High relative abundance of the stable fly Stomoxys calcitrans is associated with lumpy skin disease outbreaks in Israeli dairy farms

E. Kahana-Sutin, E. Klement*, I. Lensky, Y. Gottlieb

*Corresponding author for this work

Research output: Contribution to journalArticlepeer-review

58 Scopus citations

Abstract

The vector of lumpy skin disease (LSD), a viral disease affecting Bovidae, is currently unknown. To evaluate the possible vector of LSD virus (LSDV) under field conditions, a yearlong trapping of dipterans was conducted in dairy farms that had been affected by LSD, 1-2 years previously. This was done in order to calculate monthly relative abundances of each dipteran in each farm throughout the year. The relative abundances of Stomoxys calcitrans (Diptera: Muscidae) in the months parallel to the outbreaks (December and April) were significantly higher than those of other dipterans. A stable fly population model based on weather parameters for the affected area was used to validate these findings. Its results were significantly correlated with S. calcitrans abundance. This model, based on weather parameters during the epidemic years showed that S. calcitrans populations peaked in the months of LSD onset in the studied farms. These observations and model predictions revealed a lower abundance of stable flies during October and November, when LSD affected adjacent grazing beef herds. These findings therefore suggest that S. calcitrans is a potential vector of LSD in dairy farms and that another vector is probably involved in LSDV transmission in grazing herds. These findings should be followed up with vector competence studies.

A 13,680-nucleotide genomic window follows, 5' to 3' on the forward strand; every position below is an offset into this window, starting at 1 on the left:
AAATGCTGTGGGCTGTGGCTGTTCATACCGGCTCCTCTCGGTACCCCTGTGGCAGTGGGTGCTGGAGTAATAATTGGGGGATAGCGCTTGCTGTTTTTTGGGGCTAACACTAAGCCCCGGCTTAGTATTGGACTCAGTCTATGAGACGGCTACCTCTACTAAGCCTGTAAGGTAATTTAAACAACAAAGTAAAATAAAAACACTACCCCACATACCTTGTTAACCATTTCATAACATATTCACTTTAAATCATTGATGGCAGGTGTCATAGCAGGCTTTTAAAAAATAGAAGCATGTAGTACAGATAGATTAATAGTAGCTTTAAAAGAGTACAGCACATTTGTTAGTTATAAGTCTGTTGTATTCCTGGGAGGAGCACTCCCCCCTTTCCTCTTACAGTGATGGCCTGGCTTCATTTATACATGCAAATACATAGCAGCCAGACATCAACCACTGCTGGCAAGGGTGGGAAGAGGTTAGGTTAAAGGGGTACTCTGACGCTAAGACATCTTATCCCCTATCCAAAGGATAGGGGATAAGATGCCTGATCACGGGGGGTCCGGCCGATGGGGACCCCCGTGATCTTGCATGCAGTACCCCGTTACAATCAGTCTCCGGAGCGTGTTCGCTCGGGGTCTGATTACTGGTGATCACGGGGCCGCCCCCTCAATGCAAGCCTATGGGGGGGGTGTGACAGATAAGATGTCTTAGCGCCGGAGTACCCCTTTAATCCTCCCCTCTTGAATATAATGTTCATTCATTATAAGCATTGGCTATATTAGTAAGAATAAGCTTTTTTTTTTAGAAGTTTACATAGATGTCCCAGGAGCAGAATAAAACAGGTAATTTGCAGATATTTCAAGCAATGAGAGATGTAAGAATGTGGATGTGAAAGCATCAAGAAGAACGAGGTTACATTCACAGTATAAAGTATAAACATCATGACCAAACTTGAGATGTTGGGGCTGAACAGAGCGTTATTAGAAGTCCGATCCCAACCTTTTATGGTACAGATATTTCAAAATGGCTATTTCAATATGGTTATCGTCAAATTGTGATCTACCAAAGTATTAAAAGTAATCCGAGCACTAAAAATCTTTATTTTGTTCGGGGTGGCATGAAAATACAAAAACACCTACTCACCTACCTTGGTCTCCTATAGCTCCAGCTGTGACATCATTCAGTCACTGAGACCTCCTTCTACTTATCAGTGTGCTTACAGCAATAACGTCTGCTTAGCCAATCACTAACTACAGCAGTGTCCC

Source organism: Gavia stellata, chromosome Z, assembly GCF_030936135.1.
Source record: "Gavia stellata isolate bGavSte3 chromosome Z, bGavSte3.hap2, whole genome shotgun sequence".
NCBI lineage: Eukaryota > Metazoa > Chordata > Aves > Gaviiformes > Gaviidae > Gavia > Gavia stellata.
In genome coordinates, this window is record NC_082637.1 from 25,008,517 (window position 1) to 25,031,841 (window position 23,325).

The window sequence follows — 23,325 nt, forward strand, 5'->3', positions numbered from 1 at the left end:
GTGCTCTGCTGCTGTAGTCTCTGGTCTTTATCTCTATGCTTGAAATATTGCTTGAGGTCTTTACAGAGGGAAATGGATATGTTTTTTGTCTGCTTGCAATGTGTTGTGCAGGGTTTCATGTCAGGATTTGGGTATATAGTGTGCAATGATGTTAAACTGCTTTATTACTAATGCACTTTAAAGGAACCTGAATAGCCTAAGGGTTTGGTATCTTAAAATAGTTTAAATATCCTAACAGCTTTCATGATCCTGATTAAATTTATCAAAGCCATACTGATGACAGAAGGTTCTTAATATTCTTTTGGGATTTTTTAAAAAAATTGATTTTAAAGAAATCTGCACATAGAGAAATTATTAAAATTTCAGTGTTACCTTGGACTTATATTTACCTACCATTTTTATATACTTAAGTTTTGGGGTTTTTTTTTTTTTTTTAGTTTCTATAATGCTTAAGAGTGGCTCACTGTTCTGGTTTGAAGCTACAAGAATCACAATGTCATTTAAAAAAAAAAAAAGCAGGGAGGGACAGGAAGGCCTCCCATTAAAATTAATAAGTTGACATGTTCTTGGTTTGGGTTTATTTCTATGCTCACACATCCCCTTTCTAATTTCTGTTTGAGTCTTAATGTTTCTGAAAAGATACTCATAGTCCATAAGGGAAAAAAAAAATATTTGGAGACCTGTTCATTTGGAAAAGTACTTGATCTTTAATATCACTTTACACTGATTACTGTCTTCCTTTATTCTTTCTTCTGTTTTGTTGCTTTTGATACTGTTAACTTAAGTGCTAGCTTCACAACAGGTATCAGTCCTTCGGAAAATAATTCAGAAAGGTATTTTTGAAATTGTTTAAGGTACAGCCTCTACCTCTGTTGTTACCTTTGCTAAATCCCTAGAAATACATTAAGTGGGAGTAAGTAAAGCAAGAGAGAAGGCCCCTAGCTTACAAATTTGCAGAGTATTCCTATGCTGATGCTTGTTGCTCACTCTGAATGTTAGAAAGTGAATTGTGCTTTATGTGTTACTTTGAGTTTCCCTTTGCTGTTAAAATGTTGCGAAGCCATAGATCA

Original languageAmerican English
Pages (from-to)150-160
Number of pages11
JournalMedical and Veterinary Entomology
Volume31
Issue number2
DOIs
StatePublished - Jun 2017

Bibliographical note

Publisher Copyright:
© 2016 The Royal Entomological Society

Keywords

  • Stomoxys calcitrans
  • cattle
  • climate
  • haematophagous dipteran
  • lumpy skin disease
  • mechanical transmission
  • stable fly population model
  • vector-borne diseases

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